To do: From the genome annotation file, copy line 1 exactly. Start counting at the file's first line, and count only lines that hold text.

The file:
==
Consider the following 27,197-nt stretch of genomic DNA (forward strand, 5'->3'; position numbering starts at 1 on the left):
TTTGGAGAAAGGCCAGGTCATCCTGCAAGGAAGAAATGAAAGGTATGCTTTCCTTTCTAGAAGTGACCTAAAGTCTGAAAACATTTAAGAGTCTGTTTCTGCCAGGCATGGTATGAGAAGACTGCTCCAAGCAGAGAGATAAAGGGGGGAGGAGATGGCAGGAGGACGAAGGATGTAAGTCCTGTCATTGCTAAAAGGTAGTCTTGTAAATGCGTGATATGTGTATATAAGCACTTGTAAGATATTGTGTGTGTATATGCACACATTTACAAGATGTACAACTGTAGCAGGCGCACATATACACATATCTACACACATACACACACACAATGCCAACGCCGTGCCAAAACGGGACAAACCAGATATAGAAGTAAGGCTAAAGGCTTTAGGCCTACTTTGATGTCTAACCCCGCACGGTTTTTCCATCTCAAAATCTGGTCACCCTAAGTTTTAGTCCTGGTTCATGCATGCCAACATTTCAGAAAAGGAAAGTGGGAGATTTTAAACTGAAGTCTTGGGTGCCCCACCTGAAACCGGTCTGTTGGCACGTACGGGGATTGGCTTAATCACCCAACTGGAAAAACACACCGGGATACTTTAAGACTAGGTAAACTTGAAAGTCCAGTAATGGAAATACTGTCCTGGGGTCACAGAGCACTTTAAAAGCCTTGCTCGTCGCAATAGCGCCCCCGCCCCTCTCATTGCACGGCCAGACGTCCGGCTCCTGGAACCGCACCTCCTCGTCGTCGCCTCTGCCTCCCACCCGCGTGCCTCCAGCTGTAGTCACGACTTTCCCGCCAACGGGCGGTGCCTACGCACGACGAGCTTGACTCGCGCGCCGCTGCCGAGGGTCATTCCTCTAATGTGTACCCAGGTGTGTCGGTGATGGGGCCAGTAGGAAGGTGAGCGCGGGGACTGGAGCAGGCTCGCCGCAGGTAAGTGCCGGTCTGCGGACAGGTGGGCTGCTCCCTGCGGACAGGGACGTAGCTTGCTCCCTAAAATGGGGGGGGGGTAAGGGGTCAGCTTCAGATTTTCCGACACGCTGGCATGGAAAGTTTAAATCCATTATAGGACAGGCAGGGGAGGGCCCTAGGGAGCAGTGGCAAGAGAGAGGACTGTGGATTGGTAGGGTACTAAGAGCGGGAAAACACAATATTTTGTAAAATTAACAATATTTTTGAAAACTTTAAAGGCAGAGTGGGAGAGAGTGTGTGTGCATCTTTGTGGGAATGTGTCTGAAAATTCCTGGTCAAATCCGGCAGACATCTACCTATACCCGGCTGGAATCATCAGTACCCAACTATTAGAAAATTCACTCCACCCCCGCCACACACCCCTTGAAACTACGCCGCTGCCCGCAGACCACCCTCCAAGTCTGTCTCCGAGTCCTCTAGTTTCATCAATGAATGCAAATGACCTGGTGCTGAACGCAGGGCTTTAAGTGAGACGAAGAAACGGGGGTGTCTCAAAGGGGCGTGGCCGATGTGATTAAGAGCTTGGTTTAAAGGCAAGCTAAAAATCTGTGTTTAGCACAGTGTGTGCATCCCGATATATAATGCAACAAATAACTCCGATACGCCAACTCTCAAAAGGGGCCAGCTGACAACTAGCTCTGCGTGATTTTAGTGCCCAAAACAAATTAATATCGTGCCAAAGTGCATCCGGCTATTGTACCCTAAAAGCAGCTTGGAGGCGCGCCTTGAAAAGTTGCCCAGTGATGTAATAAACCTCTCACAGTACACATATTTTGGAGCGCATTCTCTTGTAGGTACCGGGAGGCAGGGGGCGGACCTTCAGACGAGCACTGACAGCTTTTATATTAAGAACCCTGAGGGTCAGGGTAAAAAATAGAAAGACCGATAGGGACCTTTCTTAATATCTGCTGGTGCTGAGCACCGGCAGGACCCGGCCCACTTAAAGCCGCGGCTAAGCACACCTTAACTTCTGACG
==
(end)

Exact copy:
Consider the following 27,197-nt stretch of genomic DNA (forward strand, 5'->3'; position numbering starts at 1 on the left):